In my first post of this series, I discussed and defined a problem that I see: that my colleagues and I are all using the term “Close Reading,” but we all have a different interpretation of what this means, and what it looks like in our classrooms. What is it that we are actually doing when we say we are doing “Close Reading”—and is it enough? In my second post, I read articles advocating for “Close Reading” and articles criticising it. As I read, I realized quickly that even the experts don’t agree on what “Close Reading” is and what it should look like in the K-12 classroom. In some cases (I’m looking at you, David Coleman), the experts seemed to disagree with even themselves.
Of course, the true issue is not what we call what we are teaching students to do when they are reading; the real issue is what we are teaching students to do when they are reading in our classrooms and in the world.
I truly believe that we must teach students to read closely for evidence, as well as to read critically, for inferences and ideologies—it is as important to read between the lines and to read for what is not being said as it is to read the words on the page. I believe that context and reader response are as important as the artistry of the words (and the claims and supporting evidence). I believe that “Close Reading” is simply not enough—and that “Critical Reading” cannot occur if students are not reading closely. We cannot simply “do Close Reading” if we want to truly teach our students how to read their world.Continue reading Naming the Elephant: An Announcement→
In my first post of this series, I unpacked the problem I saw with the term “Close Reading.” This buzzword seems to have many different interpretations. Everyone I’ve talked with is “doing Close Reading” withour students, but none of us is doing the same thing. I need to get to the bottom of this definition issue, so that I can try to determine what it is that I, personally, am teaching, and what it should be called.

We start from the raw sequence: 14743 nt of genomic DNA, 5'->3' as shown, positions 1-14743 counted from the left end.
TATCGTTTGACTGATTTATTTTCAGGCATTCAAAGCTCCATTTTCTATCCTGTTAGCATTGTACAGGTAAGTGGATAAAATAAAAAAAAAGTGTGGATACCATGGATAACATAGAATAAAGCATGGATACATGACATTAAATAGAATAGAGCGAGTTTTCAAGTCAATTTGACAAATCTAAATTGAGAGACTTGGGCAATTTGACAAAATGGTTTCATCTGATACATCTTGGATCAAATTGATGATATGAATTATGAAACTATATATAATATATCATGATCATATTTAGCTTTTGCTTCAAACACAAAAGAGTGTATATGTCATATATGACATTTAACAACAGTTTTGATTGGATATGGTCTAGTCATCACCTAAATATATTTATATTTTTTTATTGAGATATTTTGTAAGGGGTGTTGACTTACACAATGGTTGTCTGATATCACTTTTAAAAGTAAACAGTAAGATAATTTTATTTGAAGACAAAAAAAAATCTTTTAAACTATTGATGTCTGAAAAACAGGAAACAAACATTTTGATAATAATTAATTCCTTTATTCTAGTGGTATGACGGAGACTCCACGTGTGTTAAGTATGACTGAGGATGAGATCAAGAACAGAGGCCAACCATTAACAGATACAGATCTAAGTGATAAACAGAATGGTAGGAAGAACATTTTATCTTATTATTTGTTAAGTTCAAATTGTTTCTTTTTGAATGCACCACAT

I remember attending Common Core training in 2011 and getting irrationally angry as David Coleman talked down to his audience and then played supreme interpreter of all things text in his modeling of his close reading of “Letter From a Birmingham Jail.” With explicit instruction to avoid teaching pre-reading strategies, giving context or background knowledge, or asking students to make connections, Coleman instead insists we focus on the text and the text alone to glean the author’s meaning. In his more widely watched EngageNY tutorial, Coleman contradicts himself, by asking students to determine what is NOT in the letter, i.e. what the author is pushing back against. This is confusing. How can students infer if they are not supposed to access their own background knowledge? However, a bigger mistake is that he does not seem to be aware of who the audience of classroom instruction is: high school students cannot spend his recommended “6-8 days” being steered to insightful realizations about the text and its meaning by expertly constructed teacher-directed questions; this is “readicide,” as Kelly Gallagher would argue, simultaneously killing the text and the students’ interest in reading. Students need to be actively engaged, using multiple strategies and making connections with the text and with their understanding both of the context of the piece of writing and of their current world. But Coleman insists, “We cannot hear King if we jump too quickly to ‘What do you think?’ . . . It’s so tempting to go beyond the letter, but first we must honor and revere the letter.” Continue reading What Experts Say About the Elephant: What is Close Reading? And why do we do it?→